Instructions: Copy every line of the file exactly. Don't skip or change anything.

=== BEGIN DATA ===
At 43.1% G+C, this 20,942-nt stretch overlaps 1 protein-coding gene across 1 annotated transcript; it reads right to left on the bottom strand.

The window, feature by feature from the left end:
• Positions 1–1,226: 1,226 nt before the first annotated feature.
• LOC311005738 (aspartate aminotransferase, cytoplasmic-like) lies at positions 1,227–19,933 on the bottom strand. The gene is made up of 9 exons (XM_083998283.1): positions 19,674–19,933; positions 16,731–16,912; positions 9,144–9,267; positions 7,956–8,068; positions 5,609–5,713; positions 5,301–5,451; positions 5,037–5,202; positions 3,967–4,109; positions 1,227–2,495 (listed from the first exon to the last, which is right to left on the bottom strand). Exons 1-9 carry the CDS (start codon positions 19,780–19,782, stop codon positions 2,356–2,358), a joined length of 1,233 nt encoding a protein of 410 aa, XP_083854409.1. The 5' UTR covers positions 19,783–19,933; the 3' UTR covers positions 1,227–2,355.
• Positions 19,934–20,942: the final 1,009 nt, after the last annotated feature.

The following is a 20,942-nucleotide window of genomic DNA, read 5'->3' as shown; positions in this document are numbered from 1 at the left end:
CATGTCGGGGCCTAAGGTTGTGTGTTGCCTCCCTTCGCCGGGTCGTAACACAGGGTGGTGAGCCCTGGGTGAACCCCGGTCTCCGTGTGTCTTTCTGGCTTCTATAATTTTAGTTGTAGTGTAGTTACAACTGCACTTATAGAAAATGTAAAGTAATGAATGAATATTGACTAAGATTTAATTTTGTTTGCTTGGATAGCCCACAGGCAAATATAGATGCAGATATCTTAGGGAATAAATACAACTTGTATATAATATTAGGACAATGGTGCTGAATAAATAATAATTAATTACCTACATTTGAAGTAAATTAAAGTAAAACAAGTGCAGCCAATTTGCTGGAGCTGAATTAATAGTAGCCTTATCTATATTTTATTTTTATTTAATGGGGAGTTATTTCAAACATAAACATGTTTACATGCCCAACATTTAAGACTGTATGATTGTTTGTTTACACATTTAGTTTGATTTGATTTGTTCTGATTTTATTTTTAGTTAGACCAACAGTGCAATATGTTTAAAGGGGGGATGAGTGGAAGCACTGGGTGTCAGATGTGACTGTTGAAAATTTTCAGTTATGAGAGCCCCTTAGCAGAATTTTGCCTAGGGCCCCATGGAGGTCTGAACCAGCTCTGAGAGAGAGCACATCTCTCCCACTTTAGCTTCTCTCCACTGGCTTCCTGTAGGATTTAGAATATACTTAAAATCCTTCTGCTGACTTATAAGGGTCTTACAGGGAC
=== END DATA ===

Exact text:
At 43.1% G+C, this 20,942-nt stretch overlaps 1 protein-coding gene across 1 annotated transcript; it reads right to left on the bottom strand.

The window, feature by feature from the left end:
• Positions 1–1,226: 1,226 nt before the first annotated feature.
• LOC311005738 (aspartate aminotransferase, cytoplasmic-like) lies at positions 1,227–19,933 on the bottom strand. The gene is made up of 9 exons (XM_083998283.1): positions 19,674–19,933; positions 16,731–16,912; positions 9,144–9,267; positions 7,956–8,068; positions 5,609–5,713; positions 5,301–5,451; positions 5,037–5,202; positions 3,967–4,109; positions 1,227–2,495 (listed from the first exon to the last, which is right to left on the bottom strand). Exons 1-9 carry the CDS (start codon positions 19,780–19,782, stop codon positions 2,356–2,358), a joined length of 1,233 nt encoding a protein of 410 aa, XP_083854409.1. The 5' UTR covers positions 19,783–19,933; the 3' UTR covers positions 1,227–2,355.
• Positions 19,934–20,942: the final 1,009 nt, after the last annotated feature.

The following is a 20,942-nucleotide window of genomic DNA, read 5'->3' as shown; positions in this document are numbered from 1 at the left end:
CATGTCGGGGCCTAAGGTTGTGTGTTGCCTCCCTTCGCCGGGTCGTAACACAGGGTGGTGAGCCCTGGGTGAACCCCGGTCTCCGTGTGTCTTTCTGGCTTCTATAATTTTAGTTGTAGTGTAGTTACAACTGCACTTATAGAAAATGTAAAGTAATGAATGAATATTGACTAAGATTTAATTTTGTTTGCTTGGATAGCCCACAGGCAAATATAGATGCAGATATCTTAGGGAATAAATACAACTTGTATATAATATTAGGACAATGGTGCTGAATAAATAATAATTAATTACCTACATTTGAAGTAAATTAAAGTAAAACAAGTGCAGCCAATTTGCTGGAGCTGAATTAATAGTAGCCTTATCTATATTTTATTTTTATTTAATGGGGAGTTATTTCAAACATAAACATGTTTACATGCCCAACATTTAAGACTGTATGATTGTTTGTTTACACATTTAGTTTGATTTGATTTGTTCTGATTTTATTTTTAGTTAGACCAACAGTGCAATATGTTTAAAGGGGGGATGAGTGGAAGCACTGGGTGTCAGATGTGACTGTTGAAAATTTTCAGTTATGAGAGCCCCTTAGCAGAATTTTGCCTAGGGCCCCATGGAGGTCTGAACCAGCTCTGAGAGAGAGCACATCTCTCCCACTTTAGCTTCTCTCCACTGGCTTCCTGTAGGATTTAGAATATACTTAAAATCCTTCTGCTGACTTATAAGGGTCTTACAGGGAC